• Agriculture;
  • collective action;
  • decision making;
  • environmental policy;
  • natural resources
  • B10;
  • B20;
  • D01;
  • D03;
  • D60;
  • D70;
  • Q18;
  • Q28;
  • Q58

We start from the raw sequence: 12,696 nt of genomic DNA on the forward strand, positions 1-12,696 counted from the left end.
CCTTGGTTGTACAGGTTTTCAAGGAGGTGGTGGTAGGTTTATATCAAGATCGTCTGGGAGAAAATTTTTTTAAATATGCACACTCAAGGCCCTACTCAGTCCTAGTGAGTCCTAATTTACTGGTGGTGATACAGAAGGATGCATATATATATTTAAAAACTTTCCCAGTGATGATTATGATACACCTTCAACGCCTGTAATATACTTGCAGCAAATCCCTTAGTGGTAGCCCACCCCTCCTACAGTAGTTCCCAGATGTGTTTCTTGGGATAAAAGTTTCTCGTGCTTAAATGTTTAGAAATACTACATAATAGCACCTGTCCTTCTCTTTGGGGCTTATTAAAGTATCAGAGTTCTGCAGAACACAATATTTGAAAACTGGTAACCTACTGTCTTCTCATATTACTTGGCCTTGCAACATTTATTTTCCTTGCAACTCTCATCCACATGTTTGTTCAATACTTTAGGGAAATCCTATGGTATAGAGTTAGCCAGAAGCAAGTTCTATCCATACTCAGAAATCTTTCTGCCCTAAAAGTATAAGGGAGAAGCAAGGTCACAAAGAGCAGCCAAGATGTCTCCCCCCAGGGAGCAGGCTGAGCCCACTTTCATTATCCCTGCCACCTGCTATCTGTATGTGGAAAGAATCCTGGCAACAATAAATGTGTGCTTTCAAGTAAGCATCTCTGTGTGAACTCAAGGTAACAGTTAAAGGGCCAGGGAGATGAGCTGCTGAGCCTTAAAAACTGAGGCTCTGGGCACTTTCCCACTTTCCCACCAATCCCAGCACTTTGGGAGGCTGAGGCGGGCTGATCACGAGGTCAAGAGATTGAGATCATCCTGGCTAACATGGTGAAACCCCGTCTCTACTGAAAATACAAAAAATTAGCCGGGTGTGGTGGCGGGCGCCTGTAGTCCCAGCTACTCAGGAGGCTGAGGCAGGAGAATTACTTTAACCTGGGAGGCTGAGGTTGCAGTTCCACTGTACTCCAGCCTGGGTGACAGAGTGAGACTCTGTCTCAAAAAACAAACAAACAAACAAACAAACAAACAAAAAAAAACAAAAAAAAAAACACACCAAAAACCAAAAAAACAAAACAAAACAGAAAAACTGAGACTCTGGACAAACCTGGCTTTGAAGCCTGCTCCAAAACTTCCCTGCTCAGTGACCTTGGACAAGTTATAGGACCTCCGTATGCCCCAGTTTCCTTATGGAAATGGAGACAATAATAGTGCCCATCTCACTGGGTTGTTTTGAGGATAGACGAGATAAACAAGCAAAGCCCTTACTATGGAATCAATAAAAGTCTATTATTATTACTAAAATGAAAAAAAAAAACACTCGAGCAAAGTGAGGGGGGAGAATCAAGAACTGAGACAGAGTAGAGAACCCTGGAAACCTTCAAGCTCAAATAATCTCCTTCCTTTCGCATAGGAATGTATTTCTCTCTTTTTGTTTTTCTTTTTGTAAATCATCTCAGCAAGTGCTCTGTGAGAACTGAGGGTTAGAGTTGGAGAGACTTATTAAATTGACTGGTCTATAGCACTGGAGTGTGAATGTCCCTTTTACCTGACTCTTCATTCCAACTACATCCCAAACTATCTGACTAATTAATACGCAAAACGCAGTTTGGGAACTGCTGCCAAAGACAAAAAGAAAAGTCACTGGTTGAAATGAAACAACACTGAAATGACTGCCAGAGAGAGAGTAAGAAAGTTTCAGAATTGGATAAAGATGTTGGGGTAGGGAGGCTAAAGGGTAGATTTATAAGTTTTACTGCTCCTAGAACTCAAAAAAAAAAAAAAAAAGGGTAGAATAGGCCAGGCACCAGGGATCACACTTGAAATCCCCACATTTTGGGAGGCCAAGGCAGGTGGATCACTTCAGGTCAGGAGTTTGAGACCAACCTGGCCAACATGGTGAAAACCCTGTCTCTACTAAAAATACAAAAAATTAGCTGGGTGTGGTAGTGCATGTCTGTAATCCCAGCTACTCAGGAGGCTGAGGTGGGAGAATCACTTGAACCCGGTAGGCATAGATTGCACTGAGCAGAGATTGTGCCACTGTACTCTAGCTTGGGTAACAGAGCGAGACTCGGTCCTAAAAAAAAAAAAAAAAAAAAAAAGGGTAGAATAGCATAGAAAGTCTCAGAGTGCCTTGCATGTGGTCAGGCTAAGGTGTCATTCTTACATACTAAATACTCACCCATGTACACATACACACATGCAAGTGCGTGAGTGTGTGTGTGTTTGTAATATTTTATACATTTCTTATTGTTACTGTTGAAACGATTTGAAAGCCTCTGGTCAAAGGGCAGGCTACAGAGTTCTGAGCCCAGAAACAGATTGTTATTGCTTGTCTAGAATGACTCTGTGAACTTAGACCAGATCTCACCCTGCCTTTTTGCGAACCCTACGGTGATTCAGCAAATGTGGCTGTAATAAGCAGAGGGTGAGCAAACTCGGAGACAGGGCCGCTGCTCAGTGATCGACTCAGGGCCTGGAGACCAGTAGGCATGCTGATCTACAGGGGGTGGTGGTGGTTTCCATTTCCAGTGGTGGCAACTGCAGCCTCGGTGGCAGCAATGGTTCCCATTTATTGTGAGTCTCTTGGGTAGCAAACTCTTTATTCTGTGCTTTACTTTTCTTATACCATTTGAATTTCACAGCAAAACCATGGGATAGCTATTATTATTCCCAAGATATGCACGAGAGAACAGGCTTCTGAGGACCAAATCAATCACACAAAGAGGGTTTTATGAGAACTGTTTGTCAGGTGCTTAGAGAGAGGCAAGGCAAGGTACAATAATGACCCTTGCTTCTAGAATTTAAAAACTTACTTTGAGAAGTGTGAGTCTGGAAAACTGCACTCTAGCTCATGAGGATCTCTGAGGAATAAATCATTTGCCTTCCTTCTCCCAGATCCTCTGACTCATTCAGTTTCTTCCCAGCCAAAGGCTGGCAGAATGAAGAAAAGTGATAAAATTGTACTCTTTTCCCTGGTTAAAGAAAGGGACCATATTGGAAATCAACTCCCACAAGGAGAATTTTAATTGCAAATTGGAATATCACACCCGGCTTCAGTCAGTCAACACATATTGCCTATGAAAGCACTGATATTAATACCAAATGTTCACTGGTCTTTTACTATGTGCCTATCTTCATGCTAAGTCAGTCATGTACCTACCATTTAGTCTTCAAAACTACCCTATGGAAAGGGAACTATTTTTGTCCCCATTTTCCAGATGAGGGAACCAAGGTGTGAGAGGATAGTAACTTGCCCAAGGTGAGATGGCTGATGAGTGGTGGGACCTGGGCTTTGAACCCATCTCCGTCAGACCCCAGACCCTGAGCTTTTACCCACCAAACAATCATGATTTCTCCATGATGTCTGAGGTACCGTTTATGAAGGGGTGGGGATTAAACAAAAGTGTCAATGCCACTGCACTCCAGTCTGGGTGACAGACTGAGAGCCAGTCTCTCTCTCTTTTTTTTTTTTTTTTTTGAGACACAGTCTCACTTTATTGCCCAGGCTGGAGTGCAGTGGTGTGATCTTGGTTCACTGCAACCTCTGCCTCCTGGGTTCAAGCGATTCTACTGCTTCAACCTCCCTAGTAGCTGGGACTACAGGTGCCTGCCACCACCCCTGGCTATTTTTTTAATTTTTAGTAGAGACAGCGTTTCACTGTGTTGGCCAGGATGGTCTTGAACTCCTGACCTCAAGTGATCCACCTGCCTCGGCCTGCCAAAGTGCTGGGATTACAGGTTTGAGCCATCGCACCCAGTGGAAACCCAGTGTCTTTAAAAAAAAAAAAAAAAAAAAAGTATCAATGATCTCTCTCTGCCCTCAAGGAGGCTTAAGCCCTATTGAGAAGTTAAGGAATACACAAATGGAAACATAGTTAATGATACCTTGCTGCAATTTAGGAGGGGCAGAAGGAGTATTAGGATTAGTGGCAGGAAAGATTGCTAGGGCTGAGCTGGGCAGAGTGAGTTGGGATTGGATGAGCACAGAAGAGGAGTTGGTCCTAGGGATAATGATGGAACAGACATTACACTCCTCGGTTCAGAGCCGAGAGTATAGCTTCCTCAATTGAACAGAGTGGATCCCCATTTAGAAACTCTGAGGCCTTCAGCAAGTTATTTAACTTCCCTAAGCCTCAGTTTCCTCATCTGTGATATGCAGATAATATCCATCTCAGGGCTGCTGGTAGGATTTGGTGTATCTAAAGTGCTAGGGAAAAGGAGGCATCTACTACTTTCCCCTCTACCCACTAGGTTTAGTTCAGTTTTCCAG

The recent crisis in global financial markets has brought into question reliance on markets to determine the conduct of economic affairs and generated pressure for greater regulation and government control. Neither a neoliberal nor a neoregulatory approach is likely to be able to solve pressing problems affecting agriculture and natural resources, such as a deterioration in environmental quality and the challenge of climate change. To find solutions we need to employ a more realistic behavioural model than that typically used in economic analysis, and to recognise the key role played by values in individual and collective decision making. A more devolved approach to policy formation based on collective action seems to offer the greatest chance of success. More effort needs to be directed to understanding the drivers and processes of collective decision making, and how it can be harnessed to address pressing policy issues.